Harry Potter and the Goblet of Fire

Game review by
Jinny Gudmundsen, Common Sense Media
Harry Potter and the Goblet of Fire Game Poster Image
Harry Potter weaves magical spells for tweens.
Popular with kids

Parents say

age 4+
Based on 5 reviews

Kids say

age 10+
Based on 16 reviews

A lot or a little?

The parents' guide to what's in this game.

Positive Messages

Kids can do magic.

Violence

Fantasy violence as kids use magic to destroy beasts

Sex
Language
Consumerism

Part of the Harry Potter franchise.

Drinking, Drugs & Smoking

What parents need to know

Parents need to know that this game lets kids explore what magic can do in Harry Potter's world, including curses, jinxes, and spells to defeat a wide range of magical beasts. Some of these beasts are scary looking and many are tenacious and relentless. Cooperation is stressed: At times, the only way to defeat magical foes is for Harry, Ron, and Hermione to jointly cast magic -- a great lesson for three friends playing together to learn.

User Reviews

  • Parents say
  • Kids say
Adult Written byHoot April 9, 2008

A game which has gone down (PS2)

We all like the Harry Potter series, the first game was iffy, the second a improvment and the third amazing, if anything half-linear games are my favorite, but... Continue reading
Adult Written byCSM Screen Name... April 9, 2008

Excellent game for young fans

Although rated 10+, my 6 year old couldn't stop playing this game until he'd completed it. I loved the fact that he had to think to complete the chal... Continue reading
Kid, 12 years old April 9, 2008
Teen, 14 years old Written bysagarr June 23, 2011

What's it about?

In the previous three Harry Potter games, the focus was on learning magic. In HARRY POTTER AND THE GOBLET OF FIRE the focus in on using it. As the players wander through the 11 locations, they use their wands (game controllers) to see what magic they can do in each location. Charms and jinxes appear when you need them -- and the more you use them and explore how to use them, the stronger a wizard you become. The main goal in each location is to find a TriWizard Shield. Players can obtain the shield only after solving a variety of puzzles and battling creatures with magic. Earning enough TriWizard Shields allows players to unlock new locations, including the three that house TriWizard Tournament Tasks and the culminating confrontation with Voldemort.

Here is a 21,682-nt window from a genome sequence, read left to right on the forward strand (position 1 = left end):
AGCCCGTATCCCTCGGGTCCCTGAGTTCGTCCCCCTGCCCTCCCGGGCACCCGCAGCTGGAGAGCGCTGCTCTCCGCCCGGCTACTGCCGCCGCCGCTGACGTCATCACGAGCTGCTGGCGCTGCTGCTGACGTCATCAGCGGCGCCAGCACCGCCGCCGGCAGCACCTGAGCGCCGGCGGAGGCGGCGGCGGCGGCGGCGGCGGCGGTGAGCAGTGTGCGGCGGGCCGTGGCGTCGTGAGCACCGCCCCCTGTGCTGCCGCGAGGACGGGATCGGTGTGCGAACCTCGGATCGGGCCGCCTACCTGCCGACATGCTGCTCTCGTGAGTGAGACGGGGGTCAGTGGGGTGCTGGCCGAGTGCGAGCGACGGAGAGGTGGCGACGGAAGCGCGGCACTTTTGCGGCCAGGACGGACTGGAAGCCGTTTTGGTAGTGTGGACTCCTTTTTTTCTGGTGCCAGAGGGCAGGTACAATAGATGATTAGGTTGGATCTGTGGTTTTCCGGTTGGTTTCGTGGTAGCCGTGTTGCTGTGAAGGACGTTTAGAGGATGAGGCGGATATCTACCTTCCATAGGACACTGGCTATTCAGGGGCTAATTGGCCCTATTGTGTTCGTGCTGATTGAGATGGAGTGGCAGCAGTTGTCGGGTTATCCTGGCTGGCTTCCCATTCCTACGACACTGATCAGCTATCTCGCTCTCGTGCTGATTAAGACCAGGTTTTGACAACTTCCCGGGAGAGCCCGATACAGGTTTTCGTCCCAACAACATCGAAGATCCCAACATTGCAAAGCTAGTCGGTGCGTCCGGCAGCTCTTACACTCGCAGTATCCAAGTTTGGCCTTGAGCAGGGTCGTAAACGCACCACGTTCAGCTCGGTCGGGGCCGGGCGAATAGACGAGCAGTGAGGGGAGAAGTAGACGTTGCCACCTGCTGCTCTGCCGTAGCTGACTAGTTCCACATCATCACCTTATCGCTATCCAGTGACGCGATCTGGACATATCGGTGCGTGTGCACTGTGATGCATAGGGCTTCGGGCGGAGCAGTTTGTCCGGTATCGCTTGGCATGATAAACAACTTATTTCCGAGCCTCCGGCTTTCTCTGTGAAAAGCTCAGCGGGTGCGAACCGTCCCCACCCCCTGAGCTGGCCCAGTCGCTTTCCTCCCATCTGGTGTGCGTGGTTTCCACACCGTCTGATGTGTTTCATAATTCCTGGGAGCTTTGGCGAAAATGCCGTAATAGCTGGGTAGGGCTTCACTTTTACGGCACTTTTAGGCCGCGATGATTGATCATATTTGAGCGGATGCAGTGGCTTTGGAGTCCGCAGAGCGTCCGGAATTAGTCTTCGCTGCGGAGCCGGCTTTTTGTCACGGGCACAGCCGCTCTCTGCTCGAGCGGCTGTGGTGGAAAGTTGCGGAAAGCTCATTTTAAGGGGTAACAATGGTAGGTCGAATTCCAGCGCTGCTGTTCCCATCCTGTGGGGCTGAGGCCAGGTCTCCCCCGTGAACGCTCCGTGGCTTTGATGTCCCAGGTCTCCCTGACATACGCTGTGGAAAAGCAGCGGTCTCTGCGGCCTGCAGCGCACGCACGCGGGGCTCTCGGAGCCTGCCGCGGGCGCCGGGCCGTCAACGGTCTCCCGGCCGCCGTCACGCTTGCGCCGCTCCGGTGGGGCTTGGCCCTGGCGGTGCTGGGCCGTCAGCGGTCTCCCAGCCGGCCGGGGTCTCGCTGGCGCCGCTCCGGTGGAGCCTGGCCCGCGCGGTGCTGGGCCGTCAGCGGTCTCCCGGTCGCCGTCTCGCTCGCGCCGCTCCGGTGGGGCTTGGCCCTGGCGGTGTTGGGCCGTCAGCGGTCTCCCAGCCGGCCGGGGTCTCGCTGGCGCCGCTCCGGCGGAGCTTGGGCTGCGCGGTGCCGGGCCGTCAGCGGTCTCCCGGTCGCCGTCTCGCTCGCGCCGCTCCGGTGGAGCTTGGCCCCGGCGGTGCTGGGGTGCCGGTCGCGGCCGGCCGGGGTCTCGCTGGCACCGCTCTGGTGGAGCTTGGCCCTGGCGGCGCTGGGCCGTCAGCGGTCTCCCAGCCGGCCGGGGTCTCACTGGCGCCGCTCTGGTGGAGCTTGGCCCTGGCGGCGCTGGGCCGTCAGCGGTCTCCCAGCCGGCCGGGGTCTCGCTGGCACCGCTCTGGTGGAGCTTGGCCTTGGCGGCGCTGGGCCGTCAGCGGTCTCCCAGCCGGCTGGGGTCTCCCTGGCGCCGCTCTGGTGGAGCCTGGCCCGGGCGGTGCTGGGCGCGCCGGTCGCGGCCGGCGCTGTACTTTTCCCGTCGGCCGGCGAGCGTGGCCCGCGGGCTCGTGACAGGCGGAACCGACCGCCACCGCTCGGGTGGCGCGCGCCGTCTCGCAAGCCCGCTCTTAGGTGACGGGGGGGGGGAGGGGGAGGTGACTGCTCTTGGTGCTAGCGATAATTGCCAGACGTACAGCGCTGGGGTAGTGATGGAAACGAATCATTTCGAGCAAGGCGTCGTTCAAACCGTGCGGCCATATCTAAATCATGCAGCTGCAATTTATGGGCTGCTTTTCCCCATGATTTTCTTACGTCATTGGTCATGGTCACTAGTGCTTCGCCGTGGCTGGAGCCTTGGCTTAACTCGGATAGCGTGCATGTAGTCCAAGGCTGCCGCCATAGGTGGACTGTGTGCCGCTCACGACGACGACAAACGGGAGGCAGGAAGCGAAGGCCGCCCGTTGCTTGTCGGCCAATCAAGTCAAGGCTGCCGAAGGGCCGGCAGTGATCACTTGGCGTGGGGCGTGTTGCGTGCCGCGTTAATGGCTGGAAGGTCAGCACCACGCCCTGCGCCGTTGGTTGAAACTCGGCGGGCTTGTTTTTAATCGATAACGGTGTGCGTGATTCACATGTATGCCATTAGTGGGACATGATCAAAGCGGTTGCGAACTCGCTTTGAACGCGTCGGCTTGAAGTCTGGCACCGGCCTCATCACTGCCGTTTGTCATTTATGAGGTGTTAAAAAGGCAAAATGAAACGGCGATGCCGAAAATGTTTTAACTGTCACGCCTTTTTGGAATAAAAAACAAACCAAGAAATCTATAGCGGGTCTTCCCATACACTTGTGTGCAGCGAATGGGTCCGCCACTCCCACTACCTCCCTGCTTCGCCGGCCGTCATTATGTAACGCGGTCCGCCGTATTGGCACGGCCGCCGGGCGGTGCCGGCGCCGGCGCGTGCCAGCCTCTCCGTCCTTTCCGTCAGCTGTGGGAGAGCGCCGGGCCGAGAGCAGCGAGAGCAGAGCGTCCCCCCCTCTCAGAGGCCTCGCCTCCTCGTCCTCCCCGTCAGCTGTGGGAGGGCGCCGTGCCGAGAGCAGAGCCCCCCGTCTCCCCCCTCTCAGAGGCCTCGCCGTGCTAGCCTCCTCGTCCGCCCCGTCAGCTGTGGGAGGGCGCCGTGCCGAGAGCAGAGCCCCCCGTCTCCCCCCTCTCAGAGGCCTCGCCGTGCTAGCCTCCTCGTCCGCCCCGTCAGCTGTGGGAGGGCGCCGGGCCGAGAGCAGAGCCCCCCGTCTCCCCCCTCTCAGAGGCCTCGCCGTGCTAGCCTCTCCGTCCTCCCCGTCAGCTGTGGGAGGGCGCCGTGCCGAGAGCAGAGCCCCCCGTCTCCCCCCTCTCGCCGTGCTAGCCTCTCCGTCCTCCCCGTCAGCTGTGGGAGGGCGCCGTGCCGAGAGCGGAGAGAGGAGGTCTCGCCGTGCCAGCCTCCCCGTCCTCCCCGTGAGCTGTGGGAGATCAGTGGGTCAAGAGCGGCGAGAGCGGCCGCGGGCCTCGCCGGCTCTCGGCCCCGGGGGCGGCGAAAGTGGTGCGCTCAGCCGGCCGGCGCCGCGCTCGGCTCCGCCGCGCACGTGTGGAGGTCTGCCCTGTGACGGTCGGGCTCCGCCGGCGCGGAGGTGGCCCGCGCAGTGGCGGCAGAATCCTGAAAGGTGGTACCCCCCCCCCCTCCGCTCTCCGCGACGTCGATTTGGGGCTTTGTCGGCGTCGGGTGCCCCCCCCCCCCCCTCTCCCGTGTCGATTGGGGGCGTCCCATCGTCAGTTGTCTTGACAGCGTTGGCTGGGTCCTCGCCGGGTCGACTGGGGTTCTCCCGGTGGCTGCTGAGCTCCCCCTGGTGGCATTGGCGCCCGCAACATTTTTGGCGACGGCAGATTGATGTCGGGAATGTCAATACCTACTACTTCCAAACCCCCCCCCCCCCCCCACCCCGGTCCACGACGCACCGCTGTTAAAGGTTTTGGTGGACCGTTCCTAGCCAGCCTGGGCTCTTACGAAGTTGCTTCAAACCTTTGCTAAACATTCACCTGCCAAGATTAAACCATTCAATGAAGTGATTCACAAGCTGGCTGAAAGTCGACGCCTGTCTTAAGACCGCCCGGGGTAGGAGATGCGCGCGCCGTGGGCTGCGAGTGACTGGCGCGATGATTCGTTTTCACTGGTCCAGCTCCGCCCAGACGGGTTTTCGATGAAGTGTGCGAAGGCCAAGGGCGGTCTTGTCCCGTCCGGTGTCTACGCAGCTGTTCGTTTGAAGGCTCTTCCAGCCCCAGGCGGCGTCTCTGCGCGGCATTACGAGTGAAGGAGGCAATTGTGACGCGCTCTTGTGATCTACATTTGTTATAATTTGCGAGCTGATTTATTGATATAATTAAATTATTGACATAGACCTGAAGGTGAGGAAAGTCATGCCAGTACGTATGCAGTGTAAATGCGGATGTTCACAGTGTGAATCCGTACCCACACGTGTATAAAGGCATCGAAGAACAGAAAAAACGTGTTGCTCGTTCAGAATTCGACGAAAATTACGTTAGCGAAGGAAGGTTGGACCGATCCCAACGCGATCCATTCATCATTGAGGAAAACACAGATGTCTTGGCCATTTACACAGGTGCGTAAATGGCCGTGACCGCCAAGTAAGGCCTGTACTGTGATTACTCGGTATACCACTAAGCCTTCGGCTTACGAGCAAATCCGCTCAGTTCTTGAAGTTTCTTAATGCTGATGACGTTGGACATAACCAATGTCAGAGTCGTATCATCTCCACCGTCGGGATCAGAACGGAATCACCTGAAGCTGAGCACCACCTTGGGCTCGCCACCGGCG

Is it any good?

Fans of Harry Potter will delight in exploring the new video game version of Harry Potter and the Goblet of Fire. Unlike the past Harry Potter games, kids don't have to go alone. A player can act as Harry, Hermione or Ron; then up to two friends can join the play as the remaining two characters. If no friends are around, the computer will provide the artificial intelligence so that the trio can work magic together.

Kids playing this graphically rich game will learn to cooperate with friends to accomplish difficult tasks, think creatively to solve logic puzzles, and take risks to accomplish results. If this sounds like great training for the real world, you're right. It is.

Talk to your kids about ...

  • Families can talk about the role of the Collector's Card -- a way for kids to influence the magic available to them in the game. Some kids will want to use cards that make them more powerful while others may choose cards that allow them to heal their fellow players. You might want explore what risks your child decides to take while playing this game and why?

Game details

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